825 N. Humboldt Ave., Willows, CA 95988, Phone: 530-934-3316
7. Redwood National Park
Redwood National and State Parks is a group of four old-growth temperate rainforests located along the coast of northern California: Redwood National Park, Del Norte Coast, Jedediah Smith, and Prairie Creek Redwoods State Parks. Together, they cover 139,000 acres and protect 45 percent of all globally remaining coastal redwood (Sequoia sempervirens) forests. Sequoias are the tallest species of tree on Earth and can live up to 3,000 years.
Besides sequoias, the parks also protect grassland prairie, rivers, streams, animals, and other plants living in this ecosystem, many of them endangered or threatened, as well as 37 miles of pristine unspoiled coastline. Take a hike through the massive redwood groves, visit pristine sandy beaches and quaint little hamlets like Klamath, where the Klamath river spills into the sea. The Klamath overlook offers a fantastic spot to watch passing whales.
Highway 101, Orick, CA, Redwood National Park, Phone: 707-464-9150
Next read: Best Things To Do in Santa Rosa
8. Sonoma, Northern California
Just an hour’s drive from San Francisco, Sonoma County is a world apart with its lush and verdant space that lures wine lovers to its almost 500 wineries. But even if you are not interested in wines, Sonoma is a beautiful area to visit, with miles of spectacular Pacific coastline, sandy beaches, magnificent rivers, ancient redwood forests, fantastic world-class restaurants, quaint bed and breakfasts, and a lot of history.
There are more than 50 parks to explore in Sonoma that are great for hiking, biking, or canoeing, and where you are always surrounded by towering redwoods. Walk from inn to inn, try local cheeses, visit lovely markets, and enjoy festivals – there always seems to be one happening. If you are in Sonoma to enjoy the wines, like so many others, hire a driver or take a bus tour and taste as many as you wish without having to worry about driving. Things to Do in Sonoma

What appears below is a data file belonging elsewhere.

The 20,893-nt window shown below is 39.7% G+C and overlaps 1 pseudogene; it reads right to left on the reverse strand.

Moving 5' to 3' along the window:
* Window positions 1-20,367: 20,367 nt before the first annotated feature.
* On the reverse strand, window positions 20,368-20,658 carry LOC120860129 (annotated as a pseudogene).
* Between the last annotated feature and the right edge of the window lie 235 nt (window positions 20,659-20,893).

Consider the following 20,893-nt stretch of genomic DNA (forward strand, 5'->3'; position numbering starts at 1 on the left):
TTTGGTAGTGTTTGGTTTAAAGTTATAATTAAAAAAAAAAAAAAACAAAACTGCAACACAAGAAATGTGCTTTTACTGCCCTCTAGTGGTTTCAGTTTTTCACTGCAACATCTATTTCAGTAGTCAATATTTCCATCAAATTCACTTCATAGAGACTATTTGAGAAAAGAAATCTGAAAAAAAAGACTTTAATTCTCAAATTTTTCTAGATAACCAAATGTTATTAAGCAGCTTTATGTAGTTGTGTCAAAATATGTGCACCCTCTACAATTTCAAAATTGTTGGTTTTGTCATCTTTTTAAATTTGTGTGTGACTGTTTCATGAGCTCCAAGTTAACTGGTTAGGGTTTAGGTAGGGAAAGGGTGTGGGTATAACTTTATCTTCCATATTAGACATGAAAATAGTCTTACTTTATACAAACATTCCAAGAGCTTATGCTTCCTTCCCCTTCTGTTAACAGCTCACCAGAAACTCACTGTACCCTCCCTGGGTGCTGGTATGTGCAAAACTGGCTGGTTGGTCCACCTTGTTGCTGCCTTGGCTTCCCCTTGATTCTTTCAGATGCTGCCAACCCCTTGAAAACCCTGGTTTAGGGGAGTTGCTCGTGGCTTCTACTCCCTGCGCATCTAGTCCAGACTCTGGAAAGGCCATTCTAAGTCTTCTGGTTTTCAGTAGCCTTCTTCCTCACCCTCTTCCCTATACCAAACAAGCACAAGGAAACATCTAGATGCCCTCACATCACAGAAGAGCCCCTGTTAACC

9. Modoc National Forest
Called “The Smiles of Gods” by the native Modoc people who first settled the area, the Modoc National Forest is located in northeastern California and is a 1,654,392-acre diverse and mountainous area full of pine forests, lakes, meadows, streams, canyons, wetlands, lava beds, and vast high desert plateaus.
The lower foothills are mostly covered by bitterbrush and curl-leaf mahogany, but as you go higher, you will encounter dense forests of ponderosa pine, red and white fir, aspen, and incense cedar. Even higher, they are succeeded by lodgepole and western white pines. Almost 43,400 acres consist of old-growth forests. Scenic drives, hiking trails, and camping grounds provide easy access to this magnificently wild and tranquil area. Swim at Medicine Lake, fish Ash Creek, ride a bike or horse, watch the birds or look for wildlife; Modoc will give you an unforgettable time.
225 West 8th Street, Alturas, CA 96101, Phone: 530-233-5811
10. Calaveras County
Calaveras County is a charming region in Northern California’s Gold Country and High Sierra regions, home to a population of more than 40,000 residents. The region is known nationwide as the home of Calaveras Big Trees State Park, which showcases a spectacular collection of Giant Sequoia trees originally discovered in 1852 by bear trapper Augustus T. Dowd, including the world-famous “Discovery Tree,” known for its mid-19th-century bark tour, one of the nation’s first traveling tourist attractions. It has also been immortalized in Mark Twain’s famed story The Celebrated Jumping Frog of Calaveras County and hosts an annual Jumping Frog Jubilee festival each year in connection with the author’s legacy. Visitors can explore immense show caves such as Mercer and California Caverns, sample fine wines at the Ironstone Vineyards and Amphitheater, or enjoy outdoor recreation opportunities at sites such as Lake Tulloch and New Melones. Best Things to Do in Oakhurst